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Flame and Hope: An African Adventure (Fauna Park Tales Book 1) by [Botha, Maretha]
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Flame and Hope: An African Adventure (Fauna Park Tales Book 1) Kindle Edition

4.7 out of 5 stars 17 customer reviews

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Length: 84 pages Word Wise: Enabled Enhanced Typesetting: Enabled
Page Flip: Enabled Age Level: 9 - 13 Grade Level: 5 - 6
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Product details

  • Format: Kindle Edition
  • File Size: 6997 KB
  • Print Length: 84 pages
  • Publisher: LionheART Publishing; 2 edition (2 Mar. 2017)
  • Sold by: Amazon Media EU S.à r.l.
  • Language: English
  • ASIN: B06XDRQJQX
  • Text-to-Speech: Enabled
  • X-Ray:
  • Word Wise: Enabled
  • Screen Reader: Supported
  • Enhanced Typesetting: Enabled
  • Average Customer Review: 4.7 out of 5 stars 17 customer reviews
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Customer Reviews

4.7 out of 5 stars
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Top Customer Reviews

Format: Kindle Edition Verified Purchase
Having lived in southern Africa on the edge of a game reserve, Maretha Botha has first-hand experience of life in the region, and draws upon it to inform her stories. She is a champion of conservation, and keen to help young ones appreciate the importance of looking out for, and seeing the plight of many creatures, especially those in the wild.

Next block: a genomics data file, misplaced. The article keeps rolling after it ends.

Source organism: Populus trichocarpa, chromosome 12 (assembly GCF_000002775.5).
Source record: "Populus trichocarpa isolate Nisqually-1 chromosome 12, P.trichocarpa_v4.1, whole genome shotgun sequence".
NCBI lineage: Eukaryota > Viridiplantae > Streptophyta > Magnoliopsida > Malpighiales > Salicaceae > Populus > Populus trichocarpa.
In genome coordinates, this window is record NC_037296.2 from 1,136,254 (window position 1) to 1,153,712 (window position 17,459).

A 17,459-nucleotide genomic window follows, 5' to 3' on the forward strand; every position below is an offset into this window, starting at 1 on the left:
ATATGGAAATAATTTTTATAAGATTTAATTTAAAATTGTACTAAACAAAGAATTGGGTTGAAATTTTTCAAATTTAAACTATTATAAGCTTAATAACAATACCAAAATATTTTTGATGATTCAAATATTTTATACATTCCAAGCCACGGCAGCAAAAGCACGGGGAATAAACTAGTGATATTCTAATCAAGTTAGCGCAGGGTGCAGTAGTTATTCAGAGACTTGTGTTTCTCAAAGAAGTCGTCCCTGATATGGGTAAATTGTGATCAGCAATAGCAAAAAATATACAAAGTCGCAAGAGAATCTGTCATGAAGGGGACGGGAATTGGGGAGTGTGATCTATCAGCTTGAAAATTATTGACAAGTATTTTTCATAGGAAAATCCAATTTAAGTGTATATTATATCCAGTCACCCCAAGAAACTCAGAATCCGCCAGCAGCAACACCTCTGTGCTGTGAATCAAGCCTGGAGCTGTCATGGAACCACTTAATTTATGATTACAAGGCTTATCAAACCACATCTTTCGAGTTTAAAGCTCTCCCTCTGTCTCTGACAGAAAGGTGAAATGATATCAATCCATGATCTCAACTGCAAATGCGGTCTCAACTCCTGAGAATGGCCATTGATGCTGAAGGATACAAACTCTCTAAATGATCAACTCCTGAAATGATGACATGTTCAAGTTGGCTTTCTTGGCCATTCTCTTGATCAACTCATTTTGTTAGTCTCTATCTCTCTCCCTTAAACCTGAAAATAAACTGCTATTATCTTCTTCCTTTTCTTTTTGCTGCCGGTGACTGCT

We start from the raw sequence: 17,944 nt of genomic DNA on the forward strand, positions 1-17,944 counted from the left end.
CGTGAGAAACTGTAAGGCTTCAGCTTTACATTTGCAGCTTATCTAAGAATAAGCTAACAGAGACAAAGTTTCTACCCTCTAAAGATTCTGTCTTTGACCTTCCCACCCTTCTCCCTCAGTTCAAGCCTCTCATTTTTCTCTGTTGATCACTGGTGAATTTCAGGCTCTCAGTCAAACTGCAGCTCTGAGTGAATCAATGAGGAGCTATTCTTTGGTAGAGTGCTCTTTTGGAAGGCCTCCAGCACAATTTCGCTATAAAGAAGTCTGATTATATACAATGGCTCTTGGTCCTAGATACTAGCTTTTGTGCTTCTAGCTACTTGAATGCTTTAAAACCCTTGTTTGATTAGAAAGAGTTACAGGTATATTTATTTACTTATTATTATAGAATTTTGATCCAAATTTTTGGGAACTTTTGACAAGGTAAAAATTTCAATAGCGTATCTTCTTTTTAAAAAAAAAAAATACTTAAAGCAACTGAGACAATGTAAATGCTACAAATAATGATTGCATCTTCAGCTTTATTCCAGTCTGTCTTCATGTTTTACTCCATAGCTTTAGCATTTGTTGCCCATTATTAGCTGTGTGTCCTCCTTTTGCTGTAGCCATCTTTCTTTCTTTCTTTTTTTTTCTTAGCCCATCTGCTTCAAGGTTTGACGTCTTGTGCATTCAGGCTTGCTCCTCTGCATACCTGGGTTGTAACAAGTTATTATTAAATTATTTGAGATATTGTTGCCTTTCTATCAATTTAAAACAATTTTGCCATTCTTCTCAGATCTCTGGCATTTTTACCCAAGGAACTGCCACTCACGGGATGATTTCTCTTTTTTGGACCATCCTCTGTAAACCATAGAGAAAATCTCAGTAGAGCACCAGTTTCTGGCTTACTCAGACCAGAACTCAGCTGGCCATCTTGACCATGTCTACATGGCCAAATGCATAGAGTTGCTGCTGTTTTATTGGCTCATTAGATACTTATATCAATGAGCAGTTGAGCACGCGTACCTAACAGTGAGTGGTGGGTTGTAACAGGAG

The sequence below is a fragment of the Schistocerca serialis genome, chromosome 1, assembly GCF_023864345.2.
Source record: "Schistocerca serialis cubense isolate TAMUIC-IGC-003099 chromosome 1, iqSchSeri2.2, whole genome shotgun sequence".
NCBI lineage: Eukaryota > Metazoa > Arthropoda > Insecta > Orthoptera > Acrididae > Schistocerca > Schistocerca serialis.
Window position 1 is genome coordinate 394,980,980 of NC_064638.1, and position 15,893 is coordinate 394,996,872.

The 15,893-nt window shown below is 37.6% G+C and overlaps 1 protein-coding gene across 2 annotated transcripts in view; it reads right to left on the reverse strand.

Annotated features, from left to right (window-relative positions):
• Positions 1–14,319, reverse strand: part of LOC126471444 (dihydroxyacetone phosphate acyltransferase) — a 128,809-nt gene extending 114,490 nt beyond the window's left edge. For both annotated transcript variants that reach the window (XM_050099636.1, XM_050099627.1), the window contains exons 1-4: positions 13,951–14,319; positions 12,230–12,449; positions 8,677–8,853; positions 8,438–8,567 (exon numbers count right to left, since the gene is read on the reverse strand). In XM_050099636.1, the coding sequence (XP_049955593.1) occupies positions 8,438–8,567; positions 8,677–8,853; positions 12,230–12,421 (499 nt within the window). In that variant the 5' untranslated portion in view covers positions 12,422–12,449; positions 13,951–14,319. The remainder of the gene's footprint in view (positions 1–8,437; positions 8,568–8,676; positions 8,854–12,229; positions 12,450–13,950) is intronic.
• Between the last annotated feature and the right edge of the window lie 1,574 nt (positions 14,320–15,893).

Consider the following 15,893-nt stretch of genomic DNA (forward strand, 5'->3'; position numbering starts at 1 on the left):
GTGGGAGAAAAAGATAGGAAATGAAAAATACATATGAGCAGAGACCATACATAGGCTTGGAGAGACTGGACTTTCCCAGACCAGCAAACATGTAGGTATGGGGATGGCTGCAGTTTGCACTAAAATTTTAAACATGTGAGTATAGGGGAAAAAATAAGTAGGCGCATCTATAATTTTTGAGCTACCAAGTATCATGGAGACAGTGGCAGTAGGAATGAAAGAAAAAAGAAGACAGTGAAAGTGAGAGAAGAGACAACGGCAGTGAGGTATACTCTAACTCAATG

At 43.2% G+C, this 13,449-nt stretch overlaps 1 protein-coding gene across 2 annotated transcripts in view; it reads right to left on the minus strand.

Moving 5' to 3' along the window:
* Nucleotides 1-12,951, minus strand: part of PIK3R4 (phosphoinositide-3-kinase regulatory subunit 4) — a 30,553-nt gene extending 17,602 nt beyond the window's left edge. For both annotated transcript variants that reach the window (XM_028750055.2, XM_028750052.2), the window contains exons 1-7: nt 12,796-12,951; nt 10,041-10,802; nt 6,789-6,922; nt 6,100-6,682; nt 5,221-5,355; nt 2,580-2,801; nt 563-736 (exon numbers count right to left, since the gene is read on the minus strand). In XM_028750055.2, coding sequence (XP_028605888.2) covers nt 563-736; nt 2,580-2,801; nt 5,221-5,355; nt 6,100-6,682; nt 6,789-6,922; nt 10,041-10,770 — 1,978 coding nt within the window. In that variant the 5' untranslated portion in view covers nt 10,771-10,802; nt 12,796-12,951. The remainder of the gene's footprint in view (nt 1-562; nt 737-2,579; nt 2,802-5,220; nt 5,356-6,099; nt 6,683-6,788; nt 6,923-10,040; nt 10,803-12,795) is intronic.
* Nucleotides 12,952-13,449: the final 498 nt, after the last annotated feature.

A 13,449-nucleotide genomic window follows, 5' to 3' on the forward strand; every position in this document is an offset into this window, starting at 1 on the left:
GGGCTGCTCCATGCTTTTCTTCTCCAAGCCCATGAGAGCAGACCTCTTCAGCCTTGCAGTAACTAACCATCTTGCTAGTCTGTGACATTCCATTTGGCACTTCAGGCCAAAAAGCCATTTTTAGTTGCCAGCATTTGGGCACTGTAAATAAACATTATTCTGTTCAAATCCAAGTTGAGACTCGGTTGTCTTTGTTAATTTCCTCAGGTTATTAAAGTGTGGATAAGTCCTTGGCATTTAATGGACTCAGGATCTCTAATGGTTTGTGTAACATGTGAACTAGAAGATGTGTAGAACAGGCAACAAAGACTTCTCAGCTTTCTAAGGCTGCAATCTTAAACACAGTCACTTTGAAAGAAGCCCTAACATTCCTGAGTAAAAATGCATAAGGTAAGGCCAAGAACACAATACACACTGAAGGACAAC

Though this is a children’s book, it will be enjoyed by animal lovers of any age. It’s an entertaining adventure story that parents will enjoy reading to younger children, or will be appreciated by older independent readers. It’s thought provoking using the descriptive imagery of Africa to set the scene for the series to develop.
Flame and Hope are best friends, and the stories are told through the eyes of Hope. Since Hope is a bird perched high in an Acacia tree, he has an uninterrupted view of the remote cattle farm where Flame, a dog, lives. Flames and Hope are also friends with many other and varied animals and birds that live in the vicinity. On occasions the creatures gather around the tree where Hope is perched, and from where he recounts tales of past goings on.
This is a great writing device, and Maretha uses it well. Although the stories are engaging and well told, I have a slight reservation with the book for the newly independent reader: typically eight years old and upwards. Having said that, Roald Dahl’s Gobblefunk added over a thousand words to the English language of no relevance or meaning and his books are highly successful. Unlike Dahl, Maretha does include a dictionary in her book to help with pronunciation – look out Roald, you have a new contender chasing your heels…
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Format: Kindle Edition
Flame and Hope: An African Adventure (Fauna Park Tales Book 1)I was given a complimentary copy of this book in exchange for my honest review.
What a wonderful story, a bit sad at times, but all in all a great tale told from the perspective of Flame aka 'Jack Old Boy'.